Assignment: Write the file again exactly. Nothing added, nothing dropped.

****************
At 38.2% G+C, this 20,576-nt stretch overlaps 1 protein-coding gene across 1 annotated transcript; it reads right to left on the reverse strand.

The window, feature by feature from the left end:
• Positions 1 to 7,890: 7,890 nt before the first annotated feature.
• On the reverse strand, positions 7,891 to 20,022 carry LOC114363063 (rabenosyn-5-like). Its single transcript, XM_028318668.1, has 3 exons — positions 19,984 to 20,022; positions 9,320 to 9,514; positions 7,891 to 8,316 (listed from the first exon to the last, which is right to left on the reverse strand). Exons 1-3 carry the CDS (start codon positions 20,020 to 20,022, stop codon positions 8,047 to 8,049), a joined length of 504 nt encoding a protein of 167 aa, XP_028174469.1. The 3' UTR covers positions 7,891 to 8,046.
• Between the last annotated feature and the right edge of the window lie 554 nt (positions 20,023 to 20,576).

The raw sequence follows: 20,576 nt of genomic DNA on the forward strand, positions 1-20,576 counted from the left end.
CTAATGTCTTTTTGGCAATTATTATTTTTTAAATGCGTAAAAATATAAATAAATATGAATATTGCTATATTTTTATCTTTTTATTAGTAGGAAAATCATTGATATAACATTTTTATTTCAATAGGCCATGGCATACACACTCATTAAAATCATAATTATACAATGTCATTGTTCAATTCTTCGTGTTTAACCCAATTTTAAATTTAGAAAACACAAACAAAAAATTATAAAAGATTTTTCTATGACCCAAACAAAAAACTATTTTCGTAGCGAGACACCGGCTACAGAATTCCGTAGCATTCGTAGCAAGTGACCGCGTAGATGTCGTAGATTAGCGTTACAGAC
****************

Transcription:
At 38.2% G+C, this 20,576-nt stretch overlaps 1 protein-coding gene across 1 annotated transcript; it reads right to left on the reverse strand.

The window, feature by feature from the left end:
• Positions 1 to 7,890: 7,890 nt before the first annotated feature.
• On the reverse strand, positions 7,891 to 20,022 carry LOC114363063 (rabenosyn-5-like). Its single transcript, XM_028318668.1, has 3 exons — positions 19,984 to 20,022; positions 9,320 to 9,514; positions 7,891 to 8,316 (listed from the first exon to the last, which is right to left on the reverse strand). Exons 1-3 carry the CDS (start codon positions 20,020 to 20,022, stop codon positions 8,047 to 8,049), a joined length of 504 nt encoding a protein of 167 aa, XP_028174469.1. The 3' UTR covers positions 7,891 to 8,046.
• Between the last annotated feature and the right edge of the window lie 554 nt (positions 20,023 to 20,576).

The raw sequence follows: 20,576 nt of genomic DNA on the forward strand, positions 1-20,576 counted from the left end.
CTAATGTCTTTTTGGCAATTATTATTTTTTAAATGCGTAAAAATATAAATAAATATGAATATTGCTATATTTTTATCTTTTTATTAGTAGGAAAATCATTGATATAACATTTTTATTTCAATAGGCCATGGCATACACACTCATTAAAATCATAATTATACAATGTCATTGTTCAATTCTTCGTGTTTAACCCAATTTTAAATTTAGAAAACACAAACAAAAAATTATAAAAGATTTTTCTATGACCCAAACAAAAAACTATTTTCGTAGCGAGACACCGGCTACAGAATTCCGTAGCATTCGTAGCAAGTGACCGCGTAGATGTCGTAGATTAGCGTTACAGAC